Well-Being – A Better Way to Define Social Enterprise and Social Impact?

‘Social enterprise and well-being’.  That’s our tagline.  In fact, it’s more than that, it describes something of a guiding principle for us, perhaps even Intentionality’s ‘worldview’.  But what’s it all about?

First, a little bit of background.  My particular interest in both social enterprise and well-being was solidified during my MBA studies at Imperial College Business School.  The MBA programme there has a strong emphasis on entrepreneurship and, at the time I studied there, Professors Paul Dolan and Robert MacCulloch, both leading experts on happiness, well-being and behavioural economics, were based at Imperial.  I had the privilege of being taught by them and having them as dissertation supervisors.

The focus of that dissertation was to explore the links between social entrepreneurship and well-being. More specifically, it was to explore and raise questions about the direction of causality in the relationship between entrepreneurship and hope and optimism (as proxies for well-being and often paired together in the literature).  Optimism is often presented as a precursor to entrepreneurship – a causal factor almost – or at least as a distinct characteristic of entrepreneurs.  I wanted to ask whether exposure to an entrepreneurial environment could increase optimism (and/or hope) and therefore well-being. (If you’re interested in reading more on this topic here is a summary of my dissertation.)

I was keen then, and am even more so now, to explore whether enterprises could be created to intentionally increase the well-being of people and communities.  Without wishing to reopen the tedious ‘what’s the definition of social enterprise debate’, that’s how Intentionality and I might define social enterprises: organisations that intentionally seek to, and invest resources to, increase well-being.

 So, that’s where our tagline came from – we’re about social enterprises and we’re about well-being, but the reality is that that is expressed in and through what is largely known as ‘social impact measurement’.  For us, that’s the meeting point of the two, where enterprises, intent on creating a positive social difference, improve aspects of the well-being of individuals or communities in coherent, measurable, demonstrable, transparent ways.

Let’s clarify, what do we mean when we say ‘well-being’?

“Wellbeing is a positive physical, social and mental state; it is not just the absence of pain, discomfort and incapacity. It arises not only from the action of individuals, but from a host of collective goods and relationships with other people. It requires that basic needs are met, that individuals have a sense of purpose, and that they feel able to achieve important personal goals and participate in society. It is enhanced by conditions that include supportive personal relationships, involvement in empowered communities, good health, financial security, rewarding employment, and a healthy and attractive environment…”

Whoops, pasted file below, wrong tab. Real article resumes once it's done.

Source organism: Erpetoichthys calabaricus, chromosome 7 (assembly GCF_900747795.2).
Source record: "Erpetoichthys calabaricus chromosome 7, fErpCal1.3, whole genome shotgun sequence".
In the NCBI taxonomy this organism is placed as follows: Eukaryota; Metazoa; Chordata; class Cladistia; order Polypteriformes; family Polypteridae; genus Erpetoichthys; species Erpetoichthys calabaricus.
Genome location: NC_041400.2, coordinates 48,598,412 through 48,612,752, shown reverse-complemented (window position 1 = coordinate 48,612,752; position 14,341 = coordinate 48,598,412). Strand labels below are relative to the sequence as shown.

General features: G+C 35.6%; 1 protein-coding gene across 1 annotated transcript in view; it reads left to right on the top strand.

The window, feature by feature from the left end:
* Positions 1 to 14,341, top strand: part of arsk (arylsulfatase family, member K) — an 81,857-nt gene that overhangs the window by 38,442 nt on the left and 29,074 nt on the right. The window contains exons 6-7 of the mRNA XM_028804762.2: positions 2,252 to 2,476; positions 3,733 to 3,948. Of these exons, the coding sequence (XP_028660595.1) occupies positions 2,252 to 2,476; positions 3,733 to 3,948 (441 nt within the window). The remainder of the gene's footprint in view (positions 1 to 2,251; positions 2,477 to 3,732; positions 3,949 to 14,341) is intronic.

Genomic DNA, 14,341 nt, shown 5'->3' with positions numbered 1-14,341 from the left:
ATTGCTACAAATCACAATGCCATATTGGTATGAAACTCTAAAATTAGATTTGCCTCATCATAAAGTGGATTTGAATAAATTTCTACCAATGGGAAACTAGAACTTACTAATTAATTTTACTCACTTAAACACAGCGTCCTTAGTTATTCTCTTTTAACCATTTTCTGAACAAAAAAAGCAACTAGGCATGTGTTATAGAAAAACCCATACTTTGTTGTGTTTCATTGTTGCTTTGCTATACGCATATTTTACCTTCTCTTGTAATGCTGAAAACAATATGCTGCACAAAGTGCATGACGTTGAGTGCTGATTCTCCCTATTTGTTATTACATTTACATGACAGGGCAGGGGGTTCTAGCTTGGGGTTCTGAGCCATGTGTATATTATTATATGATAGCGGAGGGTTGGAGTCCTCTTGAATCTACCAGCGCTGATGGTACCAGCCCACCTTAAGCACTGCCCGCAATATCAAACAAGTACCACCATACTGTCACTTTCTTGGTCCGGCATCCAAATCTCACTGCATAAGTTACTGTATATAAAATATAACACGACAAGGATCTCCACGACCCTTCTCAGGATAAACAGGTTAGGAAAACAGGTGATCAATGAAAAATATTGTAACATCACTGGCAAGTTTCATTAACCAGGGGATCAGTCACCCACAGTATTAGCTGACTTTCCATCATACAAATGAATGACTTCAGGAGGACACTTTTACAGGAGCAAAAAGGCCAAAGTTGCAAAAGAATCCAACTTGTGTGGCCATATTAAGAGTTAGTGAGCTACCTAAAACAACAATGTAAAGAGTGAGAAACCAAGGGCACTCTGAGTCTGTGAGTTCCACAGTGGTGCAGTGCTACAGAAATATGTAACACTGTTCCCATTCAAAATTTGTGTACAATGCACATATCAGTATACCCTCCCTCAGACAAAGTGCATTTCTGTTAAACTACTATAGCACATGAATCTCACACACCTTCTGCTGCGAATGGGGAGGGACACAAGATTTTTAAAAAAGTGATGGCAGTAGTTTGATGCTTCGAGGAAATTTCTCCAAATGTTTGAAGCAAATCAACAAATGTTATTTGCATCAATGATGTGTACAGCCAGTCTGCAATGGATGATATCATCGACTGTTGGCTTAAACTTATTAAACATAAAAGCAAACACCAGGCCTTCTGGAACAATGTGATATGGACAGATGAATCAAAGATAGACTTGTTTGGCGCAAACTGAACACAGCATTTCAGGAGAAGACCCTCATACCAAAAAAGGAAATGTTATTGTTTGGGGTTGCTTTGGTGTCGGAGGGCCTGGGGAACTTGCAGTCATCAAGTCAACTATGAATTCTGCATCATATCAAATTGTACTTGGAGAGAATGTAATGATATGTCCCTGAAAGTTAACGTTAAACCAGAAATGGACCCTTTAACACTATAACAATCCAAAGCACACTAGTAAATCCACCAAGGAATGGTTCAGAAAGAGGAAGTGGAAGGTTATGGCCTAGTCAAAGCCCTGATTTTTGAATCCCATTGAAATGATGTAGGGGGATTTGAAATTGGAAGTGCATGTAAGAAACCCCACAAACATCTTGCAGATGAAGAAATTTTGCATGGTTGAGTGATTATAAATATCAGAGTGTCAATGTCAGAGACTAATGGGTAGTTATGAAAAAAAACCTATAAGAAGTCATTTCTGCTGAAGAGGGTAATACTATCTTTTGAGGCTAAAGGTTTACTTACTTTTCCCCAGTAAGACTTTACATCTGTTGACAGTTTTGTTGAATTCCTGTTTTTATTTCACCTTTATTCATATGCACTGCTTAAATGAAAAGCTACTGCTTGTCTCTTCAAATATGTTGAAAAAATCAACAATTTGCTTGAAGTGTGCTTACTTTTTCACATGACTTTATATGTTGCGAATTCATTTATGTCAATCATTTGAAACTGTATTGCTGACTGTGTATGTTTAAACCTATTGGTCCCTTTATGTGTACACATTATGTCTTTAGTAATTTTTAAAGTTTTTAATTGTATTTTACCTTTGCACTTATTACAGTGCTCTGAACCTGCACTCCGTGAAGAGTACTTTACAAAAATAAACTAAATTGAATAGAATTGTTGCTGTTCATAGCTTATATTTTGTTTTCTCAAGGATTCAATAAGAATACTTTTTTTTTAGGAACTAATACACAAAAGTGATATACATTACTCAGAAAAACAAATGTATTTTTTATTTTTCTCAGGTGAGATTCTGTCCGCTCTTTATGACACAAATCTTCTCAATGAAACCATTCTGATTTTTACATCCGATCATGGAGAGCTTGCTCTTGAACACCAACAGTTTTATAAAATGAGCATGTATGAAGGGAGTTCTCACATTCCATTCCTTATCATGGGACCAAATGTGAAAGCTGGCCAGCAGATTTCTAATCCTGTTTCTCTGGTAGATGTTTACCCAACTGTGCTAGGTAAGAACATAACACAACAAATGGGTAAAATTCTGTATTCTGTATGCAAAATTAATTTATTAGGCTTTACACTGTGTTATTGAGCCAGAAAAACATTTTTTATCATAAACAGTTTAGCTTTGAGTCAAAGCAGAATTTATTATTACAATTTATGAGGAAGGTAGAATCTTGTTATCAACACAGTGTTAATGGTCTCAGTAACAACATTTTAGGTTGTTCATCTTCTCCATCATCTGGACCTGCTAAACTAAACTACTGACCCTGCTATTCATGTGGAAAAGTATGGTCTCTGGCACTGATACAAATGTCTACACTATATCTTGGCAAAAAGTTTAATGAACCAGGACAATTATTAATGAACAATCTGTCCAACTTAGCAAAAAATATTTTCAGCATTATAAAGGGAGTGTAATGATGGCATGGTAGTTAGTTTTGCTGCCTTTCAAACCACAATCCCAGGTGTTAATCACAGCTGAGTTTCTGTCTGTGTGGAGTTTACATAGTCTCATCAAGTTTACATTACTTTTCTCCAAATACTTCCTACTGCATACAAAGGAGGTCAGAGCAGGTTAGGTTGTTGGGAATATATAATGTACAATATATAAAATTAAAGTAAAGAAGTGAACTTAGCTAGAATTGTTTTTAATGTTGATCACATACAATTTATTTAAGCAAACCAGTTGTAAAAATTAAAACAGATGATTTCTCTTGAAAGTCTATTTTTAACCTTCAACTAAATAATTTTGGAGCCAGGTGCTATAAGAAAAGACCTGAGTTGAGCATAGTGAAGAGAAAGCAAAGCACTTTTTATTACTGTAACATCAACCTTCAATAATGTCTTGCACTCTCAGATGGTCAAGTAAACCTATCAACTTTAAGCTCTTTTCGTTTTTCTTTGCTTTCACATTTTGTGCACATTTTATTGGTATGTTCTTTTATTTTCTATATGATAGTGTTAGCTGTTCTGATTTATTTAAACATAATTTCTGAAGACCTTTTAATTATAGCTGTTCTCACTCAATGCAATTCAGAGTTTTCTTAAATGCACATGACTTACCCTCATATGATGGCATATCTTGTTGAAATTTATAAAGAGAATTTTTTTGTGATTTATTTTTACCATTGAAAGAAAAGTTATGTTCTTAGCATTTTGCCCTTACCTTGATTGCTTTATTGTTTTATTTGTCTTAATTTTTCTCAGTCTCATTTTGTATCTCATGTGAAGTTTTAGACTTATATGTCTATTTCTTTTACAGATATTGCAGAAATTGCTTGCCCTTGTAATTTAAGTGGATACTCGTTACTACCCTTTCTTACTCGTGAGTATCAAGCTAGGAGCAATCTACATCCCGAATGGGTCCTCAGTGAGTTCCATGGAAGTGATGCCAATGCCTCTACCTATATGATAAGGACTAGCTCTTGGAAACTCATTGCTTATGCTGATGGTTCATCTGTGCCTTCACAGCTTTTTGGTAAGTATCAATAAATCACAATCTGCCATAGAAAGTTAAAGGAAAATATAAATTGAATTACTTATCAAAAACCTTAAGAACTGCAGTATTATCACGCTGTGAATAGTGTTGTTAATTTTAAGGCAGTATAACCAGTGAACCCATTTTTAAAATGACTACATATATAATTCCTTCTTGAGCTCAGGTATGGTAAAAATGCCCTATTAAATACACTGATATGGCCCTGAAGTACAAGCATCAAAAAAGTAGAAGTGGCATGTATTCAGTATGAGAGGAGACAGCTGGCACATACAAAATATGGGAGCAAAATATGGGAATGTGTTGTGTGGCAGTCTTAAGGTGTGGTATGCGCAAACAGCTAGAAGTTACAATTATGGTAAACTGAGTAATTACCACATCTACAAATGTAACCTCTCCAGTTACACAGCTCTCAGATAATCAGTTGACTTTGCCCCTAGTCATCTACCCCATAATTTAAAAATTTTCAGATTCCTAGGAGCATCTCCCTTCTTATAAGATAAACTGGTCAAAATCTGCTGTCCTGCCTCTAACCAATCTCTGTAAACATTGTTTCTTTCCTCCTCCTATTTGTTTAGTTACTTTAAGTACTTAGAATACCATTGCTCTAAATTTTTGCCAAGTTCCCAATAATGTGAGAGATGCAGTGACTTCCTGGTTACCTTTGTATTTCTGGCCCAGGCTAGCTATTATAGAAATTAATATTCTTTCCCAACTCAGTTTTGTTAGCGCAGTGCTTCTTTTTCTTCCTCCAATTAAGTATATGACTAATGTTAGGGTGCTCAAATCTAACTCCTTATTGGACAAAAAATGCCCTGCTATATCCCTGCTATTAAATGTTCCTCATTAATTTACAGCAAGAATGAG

UK Government’s Whitehall Wellbeing Working Group, 2006

That’s the definition we use – it’s been around a while and it’s widely cited.  It also succinctly encapsulates many of the things we see social enterprises (and charities and others) doing that make a big difference to well-being: empowering communities, providing meaningful employment, provided supportive relationships, giving people a sense of purpose, and much more.

It should go without saying that all enterprises (and people, families, homes, charities, schools, factories etc) have an impact.  ‘Impact’ isn’t the sole domain of social enterprises.  All organisations make a difference to people’s lives, to their surrounding communities and to the environment.  The big question is: is it a positive difference?  And also perhaps: is it intentional?

It is for those reasons therefore that the lens through which we view ‘social impact’ is the lens of well-being. We think that it is in putting the factors that make the biggest positive difference to well-being (which, by implication are the opposite of the factors that make the biggest negative difference) at the heart of, and as the guiding intent of, social enterprises that will make the most positive social impact.

We’ll be exploring this topic a great deal more in the coming year, via this blog and in other formats and forums.  Please post comments or get in touch by Twitter @intentionality_ or email info@intentionality.co.uk to help us in our thinking.